Smoking in bar

Smoking in bars could soon end in Shreveport.

SHREVEPORT, La. -- Bars, one of the last public places where cigarette smokers can still light up, are going on the hit list. The Shreveport City Council will consider an ordinance Tuesday that would expand the city's smoking ban to bars.

It would also ban smoking in parks and playgrounds. And the smoking ban would include vaping.

The ban is proposed by two conservative members of the council --Republicans Grayson Boucher and John Nickelson. They argue this is not government overreach.

"The problem with smoking in public places is that it doesn't just impact the smoker. It impacts people who are choosing not to smoke," Nickelson said, labeling smoking as the cause of most preventable deaths.

John Nickelson

Councilman John Nickelson

The proposal does make exceptions for casinos, as well as cigar and hookah lounges.

Nickelson said he would've liked to include casinos.

"Politics is the art of the possible. If the decision were mine alone, I would ban smoking in casinos. I see no reason to have a different rule for casinos, but I don't have the votes to get that done," he said.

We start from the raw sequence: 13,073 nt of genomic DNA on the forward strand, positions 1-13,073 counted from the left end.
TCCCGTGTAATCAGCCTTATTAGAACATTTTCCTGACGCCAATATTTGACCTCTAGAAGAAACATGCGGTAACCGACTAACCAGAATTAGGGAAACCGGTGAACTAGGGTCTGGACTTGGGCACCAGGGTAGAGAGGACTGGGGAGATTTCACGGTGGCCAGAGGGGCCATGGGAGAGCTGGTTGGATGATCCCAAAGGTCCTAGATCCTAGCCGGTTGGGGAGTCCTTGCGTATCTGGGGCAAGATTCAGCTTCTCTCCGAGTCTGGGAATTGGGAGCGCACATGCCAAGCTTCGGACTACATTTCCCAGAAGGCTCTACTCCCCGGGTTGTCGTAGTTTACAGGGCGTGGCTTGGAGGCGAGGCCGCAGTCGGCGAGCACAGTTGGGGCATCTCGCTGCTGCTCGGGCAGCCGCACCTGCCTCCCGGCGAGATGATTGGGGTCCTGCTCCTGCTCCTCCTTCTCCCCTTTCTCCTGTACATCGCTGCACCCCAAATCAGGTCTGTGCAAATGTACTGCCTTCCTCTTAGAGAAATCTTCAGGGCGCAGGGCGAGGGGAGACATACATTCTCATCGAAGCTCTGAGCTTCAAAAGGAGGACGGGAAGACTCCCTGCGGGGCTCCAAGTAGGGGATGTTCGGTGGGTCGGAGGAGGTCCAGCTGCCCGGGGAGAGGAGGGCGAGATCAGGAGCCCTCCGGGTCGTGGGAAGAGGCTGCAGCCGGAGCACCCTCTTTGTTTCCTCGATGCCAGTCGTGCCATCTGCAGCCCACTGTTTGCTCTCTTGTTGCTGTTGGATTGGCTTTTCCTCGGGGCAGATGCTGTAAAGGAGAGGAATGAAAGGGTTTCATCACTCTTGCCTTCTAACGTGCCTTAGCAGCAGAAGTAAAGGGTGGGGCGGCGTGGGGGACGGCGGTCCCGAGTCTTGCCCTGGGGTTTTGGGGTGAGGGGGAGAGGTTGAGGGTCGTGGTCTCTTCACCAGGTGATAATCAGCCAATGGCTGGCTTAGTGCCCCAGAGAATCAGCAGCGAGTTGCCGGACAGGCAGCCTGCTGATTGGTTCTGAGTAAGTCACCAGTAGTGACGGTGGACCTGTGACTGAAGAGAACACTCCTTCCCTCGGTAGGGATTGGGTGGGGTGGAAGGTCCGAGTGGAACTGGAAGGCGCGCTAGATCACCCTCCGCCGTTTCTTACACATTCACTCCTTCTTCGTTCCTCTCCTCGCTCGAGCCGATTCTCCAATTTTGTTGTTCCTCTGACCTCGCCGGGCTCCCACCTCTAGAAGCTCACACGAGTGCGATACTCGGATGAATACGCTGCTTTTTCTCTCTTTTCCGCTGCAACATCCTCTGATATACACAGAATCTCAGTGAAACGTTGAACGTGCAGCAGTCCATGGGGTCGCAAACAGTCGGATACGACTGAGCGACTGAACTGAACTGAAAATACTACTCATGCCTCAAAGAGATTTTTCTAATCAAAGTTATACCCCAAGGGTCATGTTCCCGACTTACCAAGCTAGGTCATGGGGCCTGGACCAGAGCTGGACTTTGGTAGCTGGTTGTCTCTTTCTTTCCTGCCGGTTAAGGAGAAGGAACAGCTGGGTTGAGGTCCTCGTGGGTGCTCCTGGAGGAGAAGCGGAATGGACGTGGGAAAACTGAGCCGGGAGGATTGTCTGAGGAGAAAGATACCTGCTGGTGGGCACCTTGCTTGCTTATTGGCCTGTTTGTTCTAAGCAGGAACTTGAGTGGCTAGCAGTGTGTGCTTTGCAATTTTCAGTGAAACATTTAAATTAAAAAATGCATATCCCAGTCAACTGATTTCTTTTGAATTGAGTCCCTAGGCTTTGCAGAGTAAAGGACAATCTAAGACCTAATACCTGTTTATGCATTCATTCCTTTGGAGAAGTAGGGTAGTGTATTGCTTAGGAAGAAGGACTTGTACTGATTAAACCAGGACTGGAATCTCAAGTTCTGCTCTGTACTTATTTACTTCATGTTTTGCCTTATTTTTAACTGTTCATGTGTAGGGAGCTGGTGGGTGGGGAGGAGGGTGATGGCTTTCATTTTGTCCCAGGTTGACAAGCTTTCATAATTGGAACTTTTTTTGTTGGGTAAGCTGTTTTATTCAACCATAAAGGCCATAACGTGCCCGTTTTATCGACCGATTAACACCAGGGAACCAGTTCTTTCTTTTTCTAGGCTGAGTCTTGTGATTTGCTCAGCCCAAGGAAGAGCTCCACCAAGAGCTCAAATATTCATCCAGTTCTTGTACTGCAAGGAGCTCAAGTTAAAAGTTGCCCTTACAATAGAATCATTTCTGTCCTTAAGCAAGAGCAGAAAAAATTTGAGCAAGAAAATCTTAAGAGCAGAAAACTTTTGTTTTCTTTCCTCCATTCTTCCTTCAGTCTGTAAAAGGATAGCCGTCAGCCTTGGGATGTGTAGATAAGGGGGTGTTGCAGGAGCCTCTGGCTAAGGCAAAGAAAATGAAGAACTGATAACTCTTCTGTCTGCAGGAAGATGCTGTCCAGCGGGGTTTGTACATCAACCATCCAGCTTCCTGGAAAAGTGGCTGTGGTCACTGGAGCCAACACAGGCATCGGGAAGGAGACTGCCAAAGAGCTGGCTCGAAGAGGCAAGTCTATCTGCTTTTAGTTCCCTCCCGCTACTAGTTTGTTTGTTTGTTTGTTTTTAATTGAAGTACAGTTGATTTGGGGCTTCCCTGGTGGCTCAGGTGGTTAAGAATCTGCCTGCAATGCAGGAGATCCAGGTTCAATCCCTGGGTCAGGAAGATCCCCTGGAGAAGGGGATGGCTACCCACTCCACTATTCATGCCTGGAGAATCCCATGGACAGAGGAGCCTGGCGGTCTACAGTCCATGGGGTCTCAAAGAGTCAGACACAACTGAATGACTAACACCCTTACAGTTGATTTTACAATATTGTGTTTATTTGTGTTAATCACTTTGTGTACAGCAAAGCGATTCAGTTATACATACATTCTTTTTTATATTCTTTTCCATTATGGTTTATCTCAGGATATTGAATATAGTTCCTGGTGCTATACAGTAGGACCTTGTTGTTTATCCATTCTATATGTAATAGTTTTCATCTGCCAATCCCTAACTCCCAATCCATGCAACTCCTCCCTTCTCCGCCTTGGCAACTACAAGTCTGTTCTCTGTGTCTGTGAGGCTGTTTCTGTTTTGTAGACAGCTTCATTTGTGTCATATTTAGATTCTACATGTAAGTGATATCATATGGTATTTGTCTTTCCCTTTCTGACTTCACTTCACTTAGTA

Boucher added, "Maybe down the road, we'll see how this works, and there's a possibility we can look into that. But I don't see it happening anytime soon."

The councilmen are seizing on the chance to pass the ordinance while people are perhaps more health conscious during the COVID-19 pandemic.

Boucher said of bar owners he talked to, "They were concerned about their employees and the risk of some of the patrons in there possibly blowing smoke or any kind of viruses or diseases."

Grayson Boucher

District D Councilman Grayson Boucher

"I really think there's no better time than the present when we're all thinking about our own health and the health of others to take this step to move Shreveport's smoking legislation into the 21st century," Nickelson said, noting that New Orleans, Baton Rouge and Lafayette already ban smoking in bars, as do Dallas and Austin in Texas.

Boucher said bar owners he talked to support the measure.

"I think that a lot of them are losing business. And they'll continue to lose business because people don't want to come into a place that already causes respiratory issues, and to be full of smoke," Boucher said.

And Nickelson said, "I think in fact it may help business in bars because there are people that don't want to sit in a smoke-filled room to have a drink."

Nickelson said he's not sure if the ban would drive more smokers to casinos. But time will tell.

The Centers for Disease Control and Prevention said cancer caused by smoking kills 480,000 Americans per year.


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